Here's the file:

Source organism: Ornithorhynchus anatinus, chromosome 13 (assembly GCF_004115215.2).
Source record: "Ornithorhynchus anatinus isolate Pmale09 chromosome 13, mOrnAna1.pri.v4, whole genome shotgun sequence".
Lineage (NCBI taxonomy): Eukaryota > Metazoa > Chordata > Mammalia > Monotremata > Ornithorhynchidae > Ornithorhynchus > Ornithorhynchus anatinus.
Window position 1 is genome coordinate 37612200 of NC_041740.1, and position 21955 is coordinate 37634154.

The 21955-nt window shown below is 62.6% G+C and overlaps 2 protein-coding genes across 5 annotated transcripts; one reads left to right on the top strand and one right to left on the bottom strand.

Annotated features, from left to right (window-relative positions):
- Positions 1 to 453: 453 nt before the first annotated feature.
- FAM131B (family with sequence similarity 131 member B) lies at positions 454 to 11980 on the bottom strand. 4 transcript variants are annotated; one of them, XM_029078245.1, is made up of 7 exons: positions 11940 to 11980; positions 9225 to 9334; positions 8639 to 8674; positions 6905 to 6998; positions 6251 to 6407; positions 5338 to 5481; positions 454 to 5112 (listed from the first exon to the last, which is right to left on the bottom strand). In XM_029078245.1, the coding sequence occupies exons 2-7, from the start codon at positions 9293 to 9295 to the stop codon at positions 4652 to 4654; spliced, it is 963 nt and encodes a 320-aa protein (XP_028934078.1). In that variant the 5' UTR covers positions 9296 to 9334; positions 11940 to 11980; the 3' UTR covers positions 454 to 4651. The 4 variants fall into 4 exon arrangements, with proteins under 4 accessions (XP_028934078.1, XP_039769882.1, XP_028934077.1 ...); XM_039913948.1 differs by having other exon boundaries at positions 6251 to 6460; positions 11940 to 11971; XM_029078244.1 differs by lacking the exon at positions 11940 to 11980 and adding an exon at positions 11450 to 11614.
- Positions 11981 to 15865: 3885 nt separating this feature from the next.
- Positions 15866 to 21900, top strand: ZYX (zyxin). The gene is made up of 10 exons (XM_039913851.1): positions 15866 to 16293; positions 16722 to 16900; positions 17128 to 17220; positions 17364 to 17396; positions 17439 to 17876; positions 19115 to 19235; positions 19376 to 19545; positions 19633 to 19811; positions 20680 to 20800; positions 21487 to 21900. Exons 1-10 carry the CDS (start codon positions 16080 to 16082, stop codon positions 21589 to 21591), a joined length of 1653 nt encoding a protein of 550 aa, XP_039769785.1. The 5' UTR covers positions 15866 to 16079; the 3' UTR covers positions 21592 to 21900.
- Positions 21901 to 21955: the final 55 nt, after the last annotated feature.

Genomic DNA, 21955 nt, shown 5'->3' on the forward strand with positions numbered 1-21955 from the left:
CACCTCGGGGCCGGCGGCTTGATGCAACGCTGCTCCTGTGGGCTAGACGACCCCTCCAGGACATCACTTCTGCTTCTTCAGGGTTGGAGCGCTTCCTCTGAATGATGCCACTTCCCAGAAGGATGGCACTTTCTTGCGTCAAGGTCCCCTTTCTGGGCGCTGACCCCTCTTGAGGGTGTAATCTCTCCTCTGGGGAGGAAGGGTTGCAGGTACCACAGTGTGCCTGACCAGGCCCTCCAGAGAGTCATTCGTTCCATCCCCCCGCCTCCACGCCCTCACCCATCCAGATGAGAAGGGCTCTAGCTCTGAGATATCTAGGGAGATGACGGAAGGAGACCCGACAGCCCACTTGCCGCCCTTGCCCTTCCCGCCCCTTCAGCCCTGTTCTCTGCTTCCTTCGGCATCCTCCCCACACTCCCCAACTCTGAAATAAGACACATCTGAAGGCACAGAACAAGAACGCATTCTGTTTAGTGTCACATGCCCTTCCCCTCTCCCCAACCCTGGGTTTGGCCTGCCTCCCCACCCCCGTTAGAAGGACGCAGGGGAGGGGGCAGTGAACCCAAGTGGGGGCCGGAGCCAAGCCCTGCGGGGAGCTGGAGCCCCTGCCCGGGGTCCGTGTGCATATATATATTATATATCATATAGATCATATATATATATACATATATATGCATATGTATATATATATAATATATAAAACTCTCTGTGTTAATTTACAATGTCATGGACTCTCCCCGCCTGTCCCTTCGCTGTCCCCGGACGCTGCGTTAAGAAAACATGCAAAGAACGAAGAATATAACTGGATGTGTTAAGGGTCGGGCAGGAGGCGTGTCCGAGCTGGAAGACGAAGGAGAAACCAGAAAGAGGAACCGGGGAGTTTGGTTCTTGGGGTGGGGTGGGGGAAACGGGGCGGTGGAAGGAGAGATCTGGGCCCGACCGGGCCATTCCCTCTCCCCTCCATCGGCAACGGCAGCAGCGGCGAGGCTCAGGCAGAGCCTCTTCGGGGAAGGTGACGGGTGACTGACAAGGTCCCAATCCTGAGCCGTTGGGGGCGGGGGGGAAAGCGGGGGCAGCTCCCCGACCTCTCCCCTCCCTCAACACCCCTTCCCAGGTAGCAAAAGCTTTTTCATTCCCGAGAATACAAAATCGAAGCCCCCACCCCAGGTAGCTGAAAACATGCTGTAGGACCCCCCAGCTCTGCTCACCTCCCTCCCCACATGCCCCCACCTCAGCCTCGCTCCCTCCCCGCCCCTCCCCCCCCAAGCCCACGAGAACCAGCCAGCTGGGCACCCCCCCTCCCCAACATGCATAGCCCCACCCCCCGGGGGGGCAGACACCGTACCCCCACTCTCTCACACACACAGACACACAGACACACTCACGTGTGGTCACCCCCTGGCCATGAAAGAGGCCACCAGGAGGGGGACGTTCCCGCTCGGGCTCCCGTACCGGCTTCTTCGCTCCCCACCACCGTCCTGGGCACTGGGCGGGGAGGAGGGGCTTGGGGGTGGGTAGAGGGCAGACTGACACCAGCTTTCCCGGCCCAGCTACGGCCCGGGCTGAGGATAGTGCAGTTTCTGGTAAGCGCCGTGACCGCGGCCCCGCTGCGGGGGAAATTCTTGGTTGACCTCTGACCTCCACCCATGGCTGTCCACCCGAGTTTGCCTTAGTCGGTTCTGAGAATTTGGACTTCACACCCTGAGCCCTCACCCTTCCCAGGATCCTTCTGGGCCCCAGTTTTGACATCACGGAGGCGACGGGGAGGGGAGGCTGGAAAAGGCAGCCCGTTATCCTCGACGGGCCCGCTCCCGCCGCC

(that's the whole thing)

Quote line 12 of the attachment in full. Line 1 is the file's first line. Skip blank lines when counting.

Genomic DNA, 21955 nt, shown 5'->3' on the forward strand with positions numbered 1-21955 from the left: